REVIEW: I, Daniel Blake
Dave Johns, Hayley Squires, Sharon Percy
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This is a great film by an important lone voice.
The title of British director Ken Loach’s fiftieth film is a kind of declaration on behalf of the oppressed against the state. It is part of the film’s accusation that the poor are being punished essentially for being poor. This is not a situation that any civilised society could be proud of, and yet it is the daily reality for those in poverty. Tellingly, the protagonist of this searing drama grafftis the wall of the labour exchange (aka Centrelink) to a round of spontaneous applause from the public.
But we are getting ahead of ourselves. First, more context: Ken Loach more or less came out of retirement (aged 79) to make this film, and he collaborated once again with his friend and screenwriter, Paul Laverty. Both Loach and Laverty have some legal background, and their films (which Carla’s Song, My Name Is Joe, Bread And Roses, Sweet Sixteen, Ae Fond Kiss, and The Wind That Shakes The Barley) have a sense of clear sighted logic that cuts right to the centre of the argument. Loach and Laverty are both committed socialists, and they are able to show that ordinary lives are enmeshed in unfair rules set up to keep the system from changing. All this could sound preachy, but the genius here is that these are engaging human stories first and foremost. That is why Loach has been invited to exhibit at The Cannes Film Festival a record number of times, and also why this latest indelible offering has just won the Palme D’Or.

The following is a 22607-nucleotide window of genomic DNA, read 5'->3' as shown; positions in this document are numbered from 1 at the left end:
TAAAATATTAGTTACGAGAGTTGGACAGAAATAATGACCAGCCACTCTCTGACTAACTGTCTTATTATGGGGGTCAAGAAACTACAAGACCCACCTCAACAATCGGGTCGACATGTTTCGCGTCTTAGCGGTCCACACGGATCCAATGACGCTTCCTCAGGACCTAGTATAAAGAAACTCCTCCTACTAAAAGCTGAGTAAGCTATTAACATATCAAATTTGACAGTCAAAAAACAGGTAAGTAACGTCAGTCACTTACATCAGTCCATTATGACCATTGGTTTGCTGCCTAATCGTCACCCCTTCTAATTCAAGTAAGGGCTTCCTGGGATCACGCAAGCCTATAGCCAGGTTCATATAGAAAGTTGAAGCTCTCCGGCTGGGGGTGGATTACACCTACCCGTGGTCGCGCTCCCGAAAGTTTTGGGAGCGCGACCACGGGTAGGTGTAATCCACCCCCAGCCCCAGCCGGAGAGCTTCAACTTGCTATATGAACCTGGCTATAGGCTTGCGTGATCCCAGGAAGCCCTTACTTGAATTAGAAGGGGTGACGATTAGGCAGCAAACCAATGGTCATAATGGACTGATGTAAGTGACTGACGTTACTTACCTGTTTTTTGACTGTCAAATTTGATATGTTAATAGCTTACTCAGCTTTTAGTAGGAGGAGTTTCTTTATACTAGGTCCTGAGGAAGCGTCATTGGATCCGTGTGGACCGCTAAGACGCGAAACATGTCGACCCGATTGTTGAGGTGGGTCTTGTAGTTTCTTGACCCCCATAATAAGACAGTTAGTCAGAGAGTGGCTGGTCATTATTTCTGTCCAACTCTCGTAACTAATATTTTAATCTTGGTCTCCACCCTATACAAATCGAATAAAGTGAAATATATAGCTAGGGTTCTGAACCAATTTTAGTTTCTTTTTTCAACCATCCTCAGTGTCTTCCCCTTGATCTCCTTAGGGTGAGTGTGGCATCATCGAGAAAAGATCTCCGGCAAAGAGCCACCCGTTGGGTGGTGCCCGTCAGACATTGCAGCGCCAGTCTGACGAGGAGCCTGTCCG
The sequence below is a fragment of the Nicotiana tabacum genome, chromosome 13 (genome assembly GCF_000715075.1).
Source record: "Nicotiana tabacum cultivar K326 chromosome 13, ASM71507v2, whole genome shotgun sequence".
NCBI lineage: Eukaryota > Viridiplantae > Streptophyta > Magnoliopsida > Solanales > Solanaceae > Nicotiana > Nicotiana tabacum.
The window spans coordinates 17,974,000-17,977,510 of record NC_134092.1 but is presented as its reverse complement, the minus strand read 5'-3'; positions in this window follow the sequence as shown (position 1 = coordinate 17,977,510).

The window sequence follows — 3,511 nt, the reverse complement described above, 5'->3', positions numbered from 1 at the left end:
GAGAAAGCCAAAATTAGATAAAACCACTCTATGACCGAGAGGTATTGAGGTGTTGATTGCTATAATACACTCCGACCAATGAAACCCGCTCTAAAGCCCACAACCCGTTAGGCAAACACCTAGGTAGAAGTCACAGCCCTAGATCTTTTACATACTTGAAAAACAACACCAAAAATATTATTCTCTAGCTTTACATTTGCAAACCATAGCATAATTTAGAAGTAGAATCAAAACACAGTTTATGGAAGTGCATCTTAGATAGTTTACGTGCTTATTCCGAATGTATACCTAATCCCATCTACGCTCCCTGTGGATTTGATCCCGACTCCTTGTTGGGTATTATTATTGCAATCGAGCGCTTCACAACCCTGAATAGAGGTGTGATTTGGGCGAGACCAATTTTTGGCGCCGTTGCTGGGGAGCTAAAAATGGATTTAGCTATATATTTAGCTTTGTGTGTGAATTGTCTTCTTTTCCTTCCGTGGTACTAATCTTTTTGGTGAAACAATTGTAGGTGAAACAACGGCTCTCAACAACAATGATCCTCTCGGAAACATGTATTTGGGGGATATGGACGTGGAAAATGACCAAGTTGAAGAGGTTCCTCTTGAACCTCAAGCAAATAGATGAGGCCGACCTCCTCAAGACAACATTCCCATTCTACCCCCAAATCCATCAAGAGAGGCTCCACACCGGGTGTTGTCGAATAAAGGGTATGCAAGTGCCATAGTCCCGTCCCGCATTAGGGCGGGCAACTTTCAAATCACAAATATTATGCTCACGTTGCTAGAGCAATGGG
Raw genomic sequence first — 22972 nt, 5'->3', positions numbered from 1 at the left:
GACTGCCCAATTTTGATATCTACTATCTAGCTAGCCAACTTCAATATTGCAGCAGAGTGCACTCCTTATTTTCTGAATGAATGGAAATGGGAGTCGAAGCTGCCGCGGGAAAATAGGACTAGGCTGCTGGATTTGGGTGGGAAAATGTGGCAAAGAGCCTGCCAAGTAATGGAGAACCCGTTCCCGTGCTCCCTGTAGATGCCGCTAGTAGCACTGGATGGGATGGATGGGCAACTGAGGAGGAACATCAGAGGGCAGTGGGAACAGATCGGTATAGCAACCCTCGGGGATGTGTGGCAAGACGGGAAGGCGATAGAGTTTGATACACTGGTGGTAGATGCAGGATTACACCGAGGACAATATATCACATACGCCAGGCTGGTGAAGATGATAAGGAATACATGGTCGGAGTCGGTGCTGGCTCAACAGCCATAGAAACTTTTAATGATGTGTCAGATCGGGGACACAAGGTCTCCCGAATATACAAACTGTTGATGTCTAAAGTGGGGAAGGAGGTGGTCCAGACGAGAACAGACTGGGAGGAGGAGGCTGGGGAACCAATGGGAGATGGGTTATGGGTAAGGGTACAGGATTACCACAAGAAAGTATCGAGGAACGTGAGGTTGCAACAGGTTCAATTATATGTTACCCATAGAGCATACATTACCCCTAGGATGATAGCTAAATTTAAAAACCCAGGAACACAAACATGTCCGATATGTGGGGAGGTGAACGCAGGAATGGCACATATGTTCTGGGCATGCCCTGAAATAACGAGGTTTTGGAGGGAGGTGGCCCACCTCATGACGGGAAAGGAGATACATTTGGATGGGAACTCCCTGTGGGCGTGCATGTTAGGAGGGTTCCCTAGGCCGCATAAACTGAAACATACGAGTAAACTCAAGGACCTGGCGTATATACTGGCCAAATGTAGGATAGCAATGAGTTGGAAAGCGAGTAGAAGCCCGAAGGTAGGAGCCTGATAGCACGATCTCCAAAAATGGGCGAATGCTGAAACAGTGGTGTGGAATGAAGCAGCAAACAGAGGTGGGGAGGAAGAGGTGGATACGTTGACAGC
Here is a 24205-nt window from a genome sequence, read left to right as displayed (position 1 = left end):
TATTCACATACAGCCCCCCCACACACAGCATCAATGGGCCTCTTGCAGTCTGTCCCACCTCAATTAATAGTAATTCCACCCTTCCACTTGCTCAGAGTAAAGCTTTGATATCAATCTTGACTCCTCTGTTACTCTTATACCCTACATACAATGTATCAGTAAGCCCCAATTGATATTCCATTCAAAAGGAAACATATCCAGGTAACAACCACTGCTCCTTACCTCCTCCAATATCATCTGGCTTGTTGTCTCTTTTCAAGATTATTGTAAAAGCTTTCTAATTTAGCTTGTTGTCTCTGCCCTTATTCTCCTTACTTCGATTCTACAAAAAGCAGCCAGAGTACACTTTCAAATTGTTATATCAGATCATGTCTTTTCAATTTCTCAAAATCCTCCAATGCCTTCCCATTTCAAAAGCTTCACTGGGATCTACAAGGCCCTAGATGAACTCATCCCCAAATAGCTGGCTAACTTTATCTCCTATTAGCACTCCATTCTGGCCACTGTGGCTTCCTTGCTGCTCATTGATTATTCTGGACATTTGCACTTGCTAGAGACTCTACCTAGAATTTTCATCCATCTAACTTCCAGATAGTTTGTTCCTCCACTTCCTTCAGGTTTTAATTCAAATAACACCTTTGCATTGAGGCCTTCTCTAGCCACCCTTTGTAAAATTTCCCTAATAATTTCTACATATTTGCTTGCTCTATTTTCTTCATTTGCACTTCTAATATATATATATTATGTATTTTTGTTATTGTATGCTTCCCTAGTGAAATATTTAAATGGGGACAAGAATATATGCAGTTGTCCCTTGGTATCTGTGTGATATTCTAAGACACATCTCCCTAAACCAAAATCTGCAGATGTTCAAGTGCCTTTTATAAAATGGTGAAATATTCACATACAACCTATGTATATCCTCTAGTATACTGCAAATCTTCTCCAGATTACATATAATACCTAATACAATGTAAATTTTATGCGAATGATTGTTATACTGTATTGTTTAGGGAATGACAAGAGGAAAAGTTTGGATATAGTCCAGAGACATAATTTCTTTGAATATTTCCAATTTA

Loach gets a sympathetic performance from Dave Jones as the eponymous lead. Daniel is 59. He is a widower and a carpenter, and he has worked all his life. At the beginning of the story, we learn that his doctors have advised him to give up work to recover from a heart attack. This would be fine if he could get temporary benefits from the state, but that is where the nightmare of forms and robotic bureaucrats’ refusals begins. In the dole office, he meets a younger single mum called Katie (Hayley Squires) who, along with her two young children, is trapped in the same nightmare. Daniel strikes up a friendship with them and goes on to help them in any way that he can. There is a lot more to this than the skeleton would suggest. It is an absorbing journey, and includes many scenes which are heart wrenching and shocking, and yet all too real.
As noted above, it is important to honour the humanist socialist politics that inform this art. But art it is, and that will probably teach us more than any theory could. This is a great film by an important lone voice. Be prepared to weep tears of sympathy and rage.